Not all of the 1600+ people who attended DATE 2013 earlier this year in Grenoble were able to fit into the room where the panel celebrating 30+ years of the Mead-Conway VLSI Revolution took place. Those who could, however, were treated to a lively 90 minutes of conversation on what that revolution meant to the world of electronics and chip design.
Organized by Synopsys’ Marco Casale-Rossi and moderated by U.C. Berkeley’s Alberto Sangiovanni-Vincentelli, panelists included Berkeley’s Jan Rabaey, IMEC’s Hugo de Man, CMP’s Bernard Courtois, Columbia University’s Luca Carloni, and Synopsys’ Antun Domic.
Although I was among those disappointed to have missed the event, I was able to speak after the fact with Antun Domic. He described the ambiance of the SRO session in Grenoble and enumerated several of the points laid out by the panelists, starting with their praise of Lynn Conway and Carver Mead’s ground breaking text book, published in 1980, Introduction to VLSI Systems.
Thursday, March 7th, 2013
If you were lucky enough to be at the ISQED Poster Session in Silicon Valley on Tuesday afternoon, March 5th, you had a chance to speak with various university students presenting novel work, various industry researchers presenting new ideas, and Chi-Foon Chan, Co-CEO of Synopsys, whose long involvement with ISQED, and deep and abiding interest in the underlying technology, fueled lively conversations as he too visited posters being presented by academia and industry alike.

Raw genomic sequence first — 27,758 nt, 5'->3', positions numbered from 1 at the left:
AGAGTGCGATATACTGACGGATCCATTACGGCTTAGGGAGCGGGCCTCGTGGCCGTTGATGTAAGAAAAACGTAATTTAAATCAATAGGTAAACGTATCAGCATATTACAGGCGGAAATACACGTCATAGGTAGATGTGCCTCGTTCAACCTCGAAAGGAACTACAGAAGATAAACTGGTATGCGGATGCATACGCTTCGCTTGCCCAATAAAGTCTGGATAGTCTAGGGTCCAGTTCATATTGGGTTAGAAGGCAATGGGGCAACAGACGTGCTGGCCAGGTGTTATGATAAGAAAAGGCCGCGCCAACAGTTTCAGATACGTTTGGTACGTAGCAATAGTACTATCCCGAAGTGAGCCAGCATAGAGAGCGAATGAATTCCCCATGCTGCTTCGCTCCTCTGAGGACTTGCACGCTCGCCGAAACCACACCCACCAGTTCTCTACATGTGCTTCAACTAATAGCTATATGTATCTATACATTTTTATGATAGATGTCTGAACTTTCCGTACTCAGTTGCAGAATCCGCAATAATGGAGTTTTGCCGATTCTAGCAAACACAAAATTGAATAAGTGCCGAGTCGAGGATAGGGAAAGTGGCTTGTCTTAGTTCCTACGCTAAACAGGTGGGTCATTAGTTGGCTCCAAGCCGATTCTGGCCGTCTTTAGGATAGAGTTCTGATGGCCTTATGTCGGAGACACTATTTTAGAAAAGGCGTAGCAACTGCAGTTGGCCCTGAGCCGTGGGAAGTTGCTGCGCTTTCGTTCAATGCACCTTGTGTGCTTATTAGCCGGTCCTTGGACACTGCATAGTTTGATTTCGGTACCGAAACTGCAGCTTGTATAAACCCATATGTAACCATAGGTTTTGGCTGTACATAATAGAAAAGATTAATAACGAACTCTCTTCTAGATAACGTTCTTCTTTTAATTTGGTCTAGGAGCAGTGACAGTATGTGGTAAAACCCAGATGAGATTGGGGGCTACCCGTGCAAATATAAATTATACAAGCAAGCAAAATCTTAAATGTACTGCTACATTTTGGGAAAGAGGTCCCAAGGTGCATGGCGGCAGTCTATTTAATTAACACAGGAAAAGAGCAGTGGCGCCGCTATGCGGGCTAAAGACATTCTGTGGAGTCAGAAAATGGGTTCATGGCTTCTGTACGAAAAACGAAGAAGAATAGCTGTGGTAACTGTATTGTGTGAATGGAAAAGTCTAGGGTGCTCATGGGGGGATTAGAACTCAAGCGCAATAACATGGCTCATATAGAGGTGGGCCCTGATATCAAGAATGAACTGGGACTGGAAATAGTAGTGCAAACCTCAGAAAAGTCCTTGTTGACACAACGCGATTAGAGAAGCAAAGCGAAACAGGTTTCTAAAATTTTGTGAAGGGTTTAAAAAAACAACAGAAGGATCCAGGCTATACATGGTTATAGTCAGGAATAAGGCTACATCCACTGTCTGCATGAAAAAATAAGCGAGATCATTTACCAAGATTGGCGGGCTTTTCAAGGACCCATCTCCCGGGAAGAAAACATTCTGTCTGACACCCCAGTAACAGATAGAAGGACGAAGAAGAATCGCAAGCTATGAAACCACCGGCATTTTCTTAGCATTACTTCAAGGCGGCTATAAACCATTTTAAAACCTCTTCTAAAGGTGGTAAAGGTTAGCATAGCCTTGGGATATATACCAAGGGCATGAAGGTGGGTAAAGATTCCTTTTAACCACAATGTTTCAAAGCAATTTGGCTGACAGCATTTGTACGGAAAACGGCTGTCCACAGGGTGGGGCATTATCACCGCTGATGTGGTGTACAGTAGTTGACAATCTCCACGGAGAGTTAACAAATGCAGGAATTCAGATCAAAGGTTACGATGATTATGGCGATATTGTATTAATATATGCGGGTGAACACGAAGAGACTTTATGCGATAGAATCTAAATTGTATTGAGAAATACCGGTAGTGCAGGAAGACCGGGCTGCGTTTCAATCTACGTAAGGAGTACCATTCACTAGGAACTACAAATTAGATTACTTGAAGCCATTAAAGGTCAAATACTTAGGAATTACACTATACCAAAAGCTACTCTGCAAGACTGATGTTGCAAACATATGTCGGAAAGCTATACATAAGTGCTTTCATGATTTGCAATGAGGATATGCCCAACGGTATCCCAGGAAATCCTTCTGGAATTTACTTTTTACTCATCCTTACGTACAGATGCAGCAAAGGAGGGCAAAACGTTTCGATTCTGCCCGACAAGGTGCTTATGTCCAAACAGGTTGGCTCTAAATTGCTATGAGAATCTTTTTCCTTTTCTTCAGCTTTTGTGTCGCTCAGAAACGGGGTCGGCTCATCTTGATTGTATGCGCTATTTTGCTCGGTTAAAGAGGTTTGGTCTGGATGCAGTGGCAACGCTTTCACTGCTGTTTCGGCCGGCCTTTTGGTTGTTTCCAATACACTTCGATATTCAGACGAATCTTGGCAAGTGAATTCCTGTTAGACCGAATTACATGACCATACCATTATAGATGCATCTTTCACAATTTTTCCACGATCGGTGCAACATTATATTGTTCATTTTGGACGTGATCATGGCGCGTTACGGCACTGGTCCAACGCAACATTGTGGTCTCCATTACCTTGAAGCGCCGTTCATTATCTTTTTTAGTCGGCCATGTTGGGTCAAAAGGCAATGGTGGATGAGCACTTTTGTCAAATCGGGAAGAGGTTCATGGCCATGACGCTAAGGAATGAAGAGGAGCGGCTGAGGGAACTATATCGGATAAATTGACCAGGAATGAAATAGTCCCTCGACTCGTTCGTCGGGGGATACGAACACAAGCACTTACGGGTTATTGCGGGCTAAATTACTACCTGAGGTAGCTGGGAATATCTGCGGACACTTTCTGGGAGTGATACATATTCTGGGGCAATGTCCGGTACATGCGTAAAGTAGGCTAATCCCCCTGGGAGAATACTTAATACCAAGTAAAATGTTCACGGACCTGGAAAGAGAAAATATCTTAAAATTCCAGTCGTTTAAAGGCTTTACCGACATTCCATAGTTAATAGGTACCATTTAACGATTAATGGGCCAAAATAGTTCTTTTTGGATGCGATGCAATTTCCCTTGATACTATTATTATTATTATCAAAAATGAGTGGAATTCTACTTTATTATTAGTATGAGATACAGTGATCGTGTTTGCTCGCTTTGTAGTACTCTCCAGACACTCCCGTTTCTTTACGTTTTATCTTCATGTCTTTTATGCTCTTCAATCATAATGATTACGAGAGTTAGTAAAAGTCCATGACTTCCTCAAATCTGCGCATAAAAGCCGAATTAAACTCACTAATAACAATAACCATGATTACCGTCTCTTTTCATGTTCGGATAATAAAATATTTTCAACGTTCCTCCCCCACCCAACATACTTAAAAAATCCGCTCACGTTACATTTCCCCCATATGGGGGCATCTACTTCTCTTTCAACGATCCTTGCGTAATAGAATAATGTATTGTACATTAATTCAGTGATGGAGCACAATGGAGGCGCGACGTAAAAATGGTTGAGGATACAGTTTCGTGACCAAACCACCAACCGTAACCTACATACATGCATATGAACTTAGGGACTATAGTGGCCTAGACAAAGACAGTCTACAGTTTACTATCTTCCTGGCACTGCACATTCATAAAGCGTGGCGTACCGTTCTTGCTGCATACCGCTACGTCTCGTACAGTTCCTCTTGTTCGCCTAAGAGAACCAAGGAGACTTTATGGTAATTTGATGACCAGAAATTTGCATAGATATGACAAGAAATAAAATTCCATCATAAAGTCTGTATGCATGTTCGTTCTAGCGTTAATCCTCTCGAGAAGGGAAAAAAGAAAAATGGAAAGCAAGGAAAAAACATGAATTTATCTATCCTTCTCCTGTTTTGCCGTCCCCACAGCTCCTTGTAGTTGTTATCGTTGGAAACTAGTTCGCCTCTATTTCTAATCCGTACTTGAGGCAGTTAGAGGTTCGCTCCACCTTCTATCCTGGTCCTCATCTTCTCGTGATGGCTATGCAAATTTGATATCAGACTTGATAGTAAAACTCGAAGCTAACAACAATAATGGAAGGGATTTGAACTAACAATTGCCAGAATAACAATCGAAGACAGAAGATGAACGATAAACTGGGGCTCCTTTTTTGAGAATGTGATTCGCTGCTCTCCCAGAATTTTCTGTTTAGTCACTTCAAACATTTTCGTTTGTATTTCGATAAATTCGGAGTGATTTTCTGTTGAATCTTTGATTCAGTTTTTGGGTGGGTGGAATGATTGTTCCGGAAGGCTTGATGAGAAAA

As well, you would have had a chance to speak with Prof. Daniela De Venuto from the Politecnico di Bari. She told me about her research into implanted devices which monitor rate of chemical absorption in the digestive tract, and ways in which the resulting data could impact our understanding of the biochemistry of drug delivery mechanisms.